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SPL = 10*log10(Ap*Ap/(1 µPa)2)
The deci in decibel indicates that the logarithm to the base 10 of squared pressure is multiplied by a factor of 10. This factor of 10 applies to quantities that are second order in the acoustic variables; for example, are proportional to the square of pressure, squared particle velocity amplitude, or the product of pressure and particle velocity. Examples of such quantities are acoustic energy density, magnitude of vector acoustic intensity, and acoustic power (see the “Physics of Sound” section of the Glossary). A factor of 20 is used for quantities at first order in the acoustic variables– acoustic pressure and acoustic particle velocity amplitude, for example. With regard to particle velocity, the sound particle velocity amplitude level (SPVL) can be defined in terms of the particle velocity amplitude, Av, as
It has units of dB re 1 m/s. More care must be taken in dealing with particle velocity because of its vector nature and because the polarization of the motion typically is more complicated than that of simple rectilinear motion.
The original definition of the decibel was given in terms of intensity amplitude ratios. This original definition is repeated in some modern textbooks. However, as indicated above, the decibel now is used in a much broader way, as can be seen in the national and international acoustics standards adopted by the American National Standards Institute (ANSI) and the International Organization for Standardization (ISO). In fact, those textbooks that define the decibel in terms of intensity amplitude ratios often proceed to report quantities in units of dB re 1 µPa or dB re 1 µPa2; these reference values pertain to quantities of pressure and pressure squared, respectively, and are not the units of intensity amplitude (which are W/m2).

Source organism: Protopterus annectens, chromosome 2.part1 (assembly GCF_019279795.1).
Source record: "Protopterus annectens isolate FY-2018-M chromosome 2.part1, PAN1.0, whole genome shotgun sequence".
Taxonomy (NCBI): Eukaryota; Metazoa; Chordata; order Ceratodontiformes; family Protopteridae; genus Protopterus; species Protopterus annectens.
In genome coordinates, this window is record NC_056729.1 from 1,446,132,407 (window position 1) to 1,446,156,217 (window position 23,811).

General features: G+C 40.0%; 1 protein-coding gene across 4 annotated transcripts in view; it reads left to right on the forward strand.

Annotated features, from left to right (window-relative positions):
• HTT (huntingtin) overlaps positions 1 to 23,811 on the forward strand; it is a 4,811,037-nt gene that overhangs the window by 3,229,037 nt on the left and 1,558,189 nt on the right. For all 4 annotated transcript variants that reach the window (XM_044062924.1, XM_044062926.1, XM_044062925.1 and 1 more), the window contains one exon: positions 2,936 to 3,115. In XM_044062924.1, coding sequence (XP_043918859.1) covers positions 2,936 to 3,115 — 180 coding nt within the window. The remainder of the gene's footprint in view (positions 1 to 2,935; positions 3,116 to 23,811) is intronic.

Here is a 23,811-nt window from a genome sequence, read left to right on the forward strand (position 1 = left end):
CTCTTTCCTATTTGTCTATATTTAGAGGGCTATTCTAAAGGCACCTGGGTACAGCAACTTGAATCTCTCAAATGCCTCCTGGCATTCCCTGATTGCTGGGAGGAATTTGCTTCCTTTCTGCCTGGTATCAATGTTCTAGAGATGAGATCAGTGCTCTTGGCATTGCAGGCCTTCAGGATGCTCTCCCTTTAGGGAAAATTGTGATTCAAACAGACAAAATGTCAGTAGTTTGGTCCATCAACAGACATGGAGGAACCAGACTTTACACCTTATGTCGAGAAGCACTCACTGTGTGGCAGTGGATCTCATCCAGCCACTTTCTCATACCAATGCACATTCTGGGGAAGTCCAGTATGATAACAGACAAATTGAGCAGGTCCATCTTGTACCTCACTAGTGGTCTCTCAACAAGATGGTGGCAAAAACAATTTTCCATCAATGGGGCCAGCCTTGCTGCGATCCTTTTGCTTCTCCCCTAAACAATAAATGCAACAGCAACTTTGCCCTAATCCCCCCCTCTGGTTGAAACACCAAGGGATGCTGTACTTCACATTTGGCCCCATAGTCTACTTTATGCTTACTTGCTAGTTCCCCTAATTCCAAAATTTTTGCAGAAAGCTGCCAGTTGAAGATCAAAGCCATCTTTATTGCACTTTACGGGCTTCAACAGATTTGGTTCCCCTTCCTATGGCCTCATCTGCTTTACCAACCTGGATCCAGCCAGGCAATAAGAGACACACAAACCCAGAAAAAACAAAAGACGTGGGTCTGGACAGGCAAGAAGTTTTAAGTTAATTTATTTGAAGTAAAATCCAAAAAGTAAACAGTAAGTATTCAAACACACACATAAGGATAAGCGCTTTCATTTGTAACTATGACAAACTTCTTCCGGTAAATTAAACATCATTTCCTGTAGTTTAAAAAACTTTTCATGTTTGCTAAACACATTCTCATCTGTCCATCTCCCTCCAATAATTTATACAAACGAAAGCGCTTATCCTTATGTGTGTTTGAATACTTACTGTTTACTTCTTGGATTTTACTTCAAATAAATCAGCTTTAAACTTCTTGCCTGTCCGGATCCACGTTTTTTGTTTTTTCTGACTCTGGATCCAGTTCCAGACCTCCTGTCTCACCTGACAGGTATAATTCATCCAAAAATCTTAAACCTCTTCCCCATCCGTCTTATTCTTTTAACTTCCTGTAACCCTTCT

Calls for the elimination of the decibel sometimes are heard. The decibel is here to stay, not only because it is part of ANSI and ISO standards, but because it is a valuable way (among others) of reporting acoustical quantities. It was invented and popularized for good reasons by the early pioneers in acoustics. The major reasons for its continued usefulness are given in Chapter 1, such as the fact that sound levels can span a large range of values (large dynamic range) and human perception of loudness appears to be logarithmic in nature. A far better recommendation than the elimination of the decibel is to insist that its reference units always be reported clearly.